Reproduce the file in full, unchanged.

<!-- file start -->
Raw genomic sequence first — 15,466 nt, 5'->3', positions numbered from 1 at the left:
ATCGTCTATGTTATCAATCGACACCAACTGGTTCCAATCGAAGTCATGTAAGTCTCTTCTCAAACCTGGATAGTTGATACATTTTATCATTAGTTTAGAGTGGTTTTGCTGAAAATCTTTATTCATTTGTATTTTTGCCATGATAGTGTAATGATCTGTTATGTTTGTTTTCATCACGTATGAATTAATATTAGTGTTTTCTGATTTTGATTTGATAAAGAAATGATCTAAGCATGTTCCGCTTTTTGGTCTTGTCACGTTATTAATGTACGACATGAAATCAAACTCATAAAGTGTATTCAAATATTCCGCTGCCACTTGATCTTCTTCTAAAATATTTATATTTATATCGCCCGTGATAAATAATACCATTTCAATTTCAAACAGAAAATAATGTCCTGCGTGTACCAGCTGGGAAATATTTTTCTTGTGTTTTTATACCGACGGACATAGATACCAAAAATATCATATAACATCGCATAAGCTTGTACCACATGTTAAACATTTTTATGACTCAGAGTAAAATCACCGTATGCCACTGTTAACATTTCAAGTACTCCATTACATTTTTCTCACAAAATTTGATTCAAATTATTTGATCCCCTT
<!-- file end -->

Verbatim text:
Raw genomic sequence first — 15,466 nt, 5'->3', positions numbered from 1 at the left:
ATCGTCTATGTTATCAATCGACACCAACTGGTTCCAATCGAAGTCATGTAAGTCTCTTCTCAAACCTGGATAGTTGATACATTTTATCATTAGTTTAGAGTGGTTTTGCTGAAAATCTTTATTCATTTGTATTTTTGCCATGATAGTGTAATGATCTGTTATGTTTGTTTTCATCACGTATGAATTAATATTAGTGTTTTCTGATTTTGATTTGATAAAGAAATGATCTAAGCATGTTCCGCTTTTTGGTCTTGTCACGTTATTAATGTACGACATGAAATCAAACTCATAAAGTGTATTCAAATATTCCGCTGCCACTTGATCTTCTTCTAAAATATTTATATTTATATCGCCCGTGATAAATAATACCATTTCAATTTCAAACAGAAAATAATGTCCTGCGTGTACCAGCTGGGAAATATTTTTCTTGTGTTTTTATACCGACGGACATAGATACCAAAAATATCATATAACATCGCATAAGCTTGTACCACATGTTAAACATTTTTATGACTCAGAGTAAAATCACCGTATGCCACTGTTAACATTTCAAGTACTCCATTACATTTTTCTCACAAAATTTGATTCAAATTATTTGATCCCCTT